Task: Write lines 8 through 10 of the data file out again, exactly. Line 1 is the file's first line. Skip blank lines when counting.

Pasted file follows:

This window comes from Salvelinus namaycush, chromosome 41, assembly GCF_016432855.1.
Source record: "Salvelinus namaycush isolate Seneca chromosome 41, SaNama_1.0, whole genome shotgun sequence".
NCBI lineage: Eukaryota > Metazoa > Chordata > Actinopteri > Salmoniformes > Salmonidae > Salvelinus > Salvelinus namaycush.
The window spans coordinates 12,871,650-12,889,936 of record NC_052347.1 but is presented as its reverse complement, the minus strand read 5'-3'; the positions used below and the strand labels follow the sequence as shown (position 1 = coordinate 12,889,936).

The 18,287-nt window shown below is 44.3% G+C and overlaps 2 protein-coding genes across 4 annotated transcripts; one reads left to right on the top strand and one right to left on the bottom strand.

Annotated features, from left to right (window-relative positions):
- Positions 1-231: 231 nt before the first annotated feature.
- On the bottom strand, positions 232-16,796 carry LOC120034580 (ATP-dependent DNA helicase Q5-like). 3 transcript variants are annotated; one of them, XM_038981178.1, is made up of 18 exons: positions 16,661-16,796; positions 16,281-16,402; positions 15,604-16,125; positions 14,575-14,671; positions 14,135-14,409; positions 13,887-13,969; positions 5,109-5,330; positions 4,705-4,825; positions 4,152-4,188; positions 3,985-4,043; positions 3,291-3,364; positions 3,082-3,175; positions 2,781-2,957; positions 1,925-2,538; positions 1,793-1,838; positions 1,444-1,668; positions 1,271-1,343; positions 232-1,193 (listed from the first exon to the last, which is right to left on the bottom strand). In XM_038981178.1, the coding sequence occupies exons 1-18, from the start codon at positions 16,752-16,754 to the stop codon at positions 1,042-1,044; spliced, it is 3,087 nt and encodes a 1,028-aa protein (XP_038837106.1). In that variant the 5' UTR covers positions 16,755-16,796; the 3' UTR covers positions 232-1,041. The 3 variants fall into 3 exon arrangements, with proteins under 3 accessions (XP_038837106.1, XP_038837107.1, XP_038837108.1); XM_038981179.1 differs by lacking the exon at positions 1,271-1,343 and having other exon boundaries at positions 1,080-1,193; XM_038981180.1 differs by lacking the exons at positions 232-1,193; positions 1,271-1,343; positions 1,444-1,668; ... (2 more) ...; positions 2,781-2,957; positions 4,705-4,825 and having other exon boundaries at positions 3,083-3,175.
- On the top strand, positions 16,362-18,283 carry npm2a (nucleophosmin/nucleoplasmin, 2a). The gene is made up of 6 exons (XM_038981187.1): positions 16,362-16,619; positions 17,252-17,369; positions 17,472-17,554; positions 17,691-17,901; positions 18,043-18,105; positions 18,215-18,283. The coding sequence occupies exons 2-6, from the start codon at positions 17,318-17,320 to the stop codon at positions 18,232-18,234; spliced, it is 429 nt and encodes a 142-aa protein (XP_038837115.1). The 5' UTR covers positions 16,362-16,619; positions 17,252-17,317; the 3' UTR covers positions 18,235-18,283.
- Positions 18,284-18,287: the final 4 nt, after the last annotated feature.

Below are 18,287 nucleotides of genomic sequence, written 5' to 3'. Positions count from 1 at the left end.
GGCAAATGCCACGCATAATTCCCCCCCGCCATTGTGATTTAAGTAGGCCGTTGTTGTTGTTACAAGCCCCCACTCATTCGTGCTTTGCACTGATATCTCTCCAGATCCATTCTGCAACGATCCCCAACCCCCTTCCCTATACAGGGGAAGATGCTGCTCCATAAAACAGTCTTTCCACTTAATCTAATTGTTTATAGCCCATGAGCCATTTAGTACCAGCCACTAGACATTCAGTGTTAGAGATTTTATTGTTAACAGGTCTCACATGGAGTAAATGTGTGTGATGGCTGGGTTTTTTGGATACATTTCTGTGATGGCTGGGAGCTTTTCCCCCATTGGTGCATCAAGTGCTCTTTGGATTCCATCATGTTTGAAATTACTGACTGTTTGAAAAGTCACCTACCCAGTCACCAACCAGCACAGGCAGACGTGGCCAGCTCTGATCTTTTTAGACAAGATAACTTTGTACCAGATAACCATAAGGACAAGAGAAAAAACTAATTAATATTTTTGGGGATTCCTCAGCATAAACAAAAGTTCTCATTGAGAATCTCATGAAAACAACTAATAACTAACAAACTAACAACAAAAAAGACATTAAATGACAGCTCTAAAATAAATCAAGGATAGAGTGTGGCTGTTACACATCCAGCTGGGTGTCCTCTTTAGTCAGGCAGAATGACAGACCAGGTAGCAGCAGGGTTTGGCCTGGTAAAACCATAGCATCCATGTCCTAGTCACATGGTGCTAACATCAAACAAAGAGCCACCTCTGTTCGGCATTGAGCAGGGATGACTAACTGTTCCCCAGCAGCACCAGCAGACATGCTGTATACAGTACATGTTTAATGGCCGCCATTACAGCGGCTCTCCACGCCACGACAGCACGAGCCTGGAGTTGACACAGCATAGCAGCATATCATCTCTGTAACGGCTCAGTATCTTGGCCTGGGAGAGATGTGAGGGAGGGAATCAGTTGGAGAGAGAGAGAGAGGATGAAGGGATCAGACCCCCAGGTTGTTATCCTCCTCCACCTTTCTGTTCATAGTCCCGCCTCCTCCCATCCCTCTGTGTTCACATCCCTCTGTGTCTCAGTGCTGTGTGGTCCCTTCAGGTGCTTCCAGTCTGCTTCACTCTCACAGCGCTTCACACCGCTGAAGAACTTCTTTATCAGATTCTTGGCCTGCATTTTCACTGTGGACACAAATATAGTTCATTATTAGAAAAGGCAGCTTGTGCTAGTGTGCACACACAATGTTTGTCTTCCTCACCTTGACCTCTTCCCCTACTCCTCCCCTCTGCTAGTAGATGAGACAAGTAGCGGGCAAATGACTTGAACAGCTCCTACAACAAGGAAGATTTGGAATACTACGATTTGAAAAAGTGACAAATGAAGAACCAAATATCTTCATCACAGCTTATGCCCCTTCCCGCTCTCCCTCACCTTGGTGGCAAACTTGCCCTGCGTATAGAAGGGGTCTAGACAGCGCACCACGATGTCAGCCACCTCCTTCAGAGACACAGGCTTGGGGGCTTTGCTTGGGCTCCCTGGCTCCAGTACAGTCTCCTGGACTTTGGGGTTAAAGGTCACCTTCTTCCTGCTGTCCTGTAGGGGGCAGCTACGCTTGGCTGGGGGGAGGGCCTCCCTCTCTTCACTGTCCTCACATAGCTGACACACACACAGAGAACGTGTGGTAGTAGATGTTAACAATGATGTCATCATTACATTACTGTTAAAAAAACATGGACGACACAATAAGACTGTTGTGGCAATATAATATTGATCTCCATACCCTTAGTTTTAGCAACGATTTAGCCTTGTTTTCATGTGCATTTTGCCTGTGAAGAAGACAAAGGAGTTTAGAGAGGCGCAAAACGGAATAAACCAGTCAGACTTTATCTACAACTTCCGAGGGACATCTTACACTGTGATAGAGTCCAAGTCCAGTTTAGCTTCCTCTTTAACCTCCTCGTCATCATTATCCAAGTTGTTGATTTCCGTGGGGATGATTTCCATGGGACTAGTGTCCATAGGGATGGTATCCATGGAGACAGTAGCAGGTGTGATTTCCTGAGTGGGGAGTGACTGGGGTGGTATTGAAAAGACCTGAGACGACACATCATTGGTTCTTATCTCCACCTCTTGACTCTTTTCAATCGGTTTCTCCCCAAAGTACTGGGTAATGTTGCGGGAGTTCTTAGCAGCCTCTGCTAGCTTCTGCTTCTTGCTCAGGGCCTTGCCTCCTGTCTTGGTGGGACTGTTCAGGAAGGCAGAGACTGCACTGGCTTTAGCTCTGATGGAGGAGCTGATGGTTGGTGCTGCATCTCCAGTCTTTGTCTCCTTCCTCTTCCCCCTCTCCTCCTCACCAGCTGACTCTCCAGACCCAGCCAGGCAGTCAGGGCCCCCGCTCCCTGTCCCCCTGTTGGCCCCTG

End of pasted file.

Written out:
- On the bottom strand, positions 232-16,796 carry LOC120034580 (ATP-dependent DNA helicase Q5-like). 3 transcript variants are annotated; one of them, XM_038981178.1, is made up of 18 exons: positions 16,661-16,796; positions 16,281-16,402; positions 15,604-16,125; positions 14,575-14,671; positions 14,135-14,409; positions 13,887-13,969; positions 5,109-5,330; positions 4,705-4,825; positions 4,152-4,188; positions 3,985-4,043; positions 3,291-3,364; positions 3,082-3,175; positions 2,781-2,957; positions 1,925-2,538; positions 1,793-1,838; positions 1,444-1,668; positions 1,271-1,343; positions 232-1,193 (listed from the first exon to the last, which is right to left on the bottom strand). In XM_038981178.1, the coding sequence occupies exons 1-18, from the start codon at positions 16,752-16,754 to the stop codon at positions 1,042-1,044; spliced, it is 3,087 nt and encodes a 1,028-aa protein (XP_038837106.1). In that variant the 5' UTR covers positions 16,755-16,796; the 3' UTR covers positions 232-1,041. The 3 variants fall into 3 exon arrangements, with proteins under 3 accessions (XP_038837106.1, XP_038837107.1, XP_038837108.1); XM_038981179.1 differs by lacking the exon at positions 1,271-1,343 and having other exon boundaries at positions 1,080-1,193; XM_038981180.1 differs by lacking the exons at positions 232-1,193; positions 1,271-1,343; positions 1,444-1,668; ... (2 more) ...; positions 2,781-2,957; positions 4,705-4,825 and having other exon boundaries at positions 3,083-3,175.
- On the top strand, positions 16,362-18,283 carry npm2a (nucleophosmin/nucleoplasmin, 2a). The gene is made up of 6 exons (XM_038981187.1): positions 16,362-16,619; positions 17,252-17,369; positions 17,472-17,554; positions 17,691-17,901; positions 18,043-18,105; positions 18,215-18,283. The coding sequence occupies exons 2-6, from the start codon at positions 17,318-17,320 to the stop codon at positions 18,232-18,234; spliced, it is 429 nt and encodes a 142-aa protein (XP_038837115.1). The 5' UTR covers positions 16,362-16,619; positions 17,252-17,317; the 3' UTR covers positions 18,235-18,283.
- Positions 18,284-18,287: the final 4 nt, after the last annotated feature.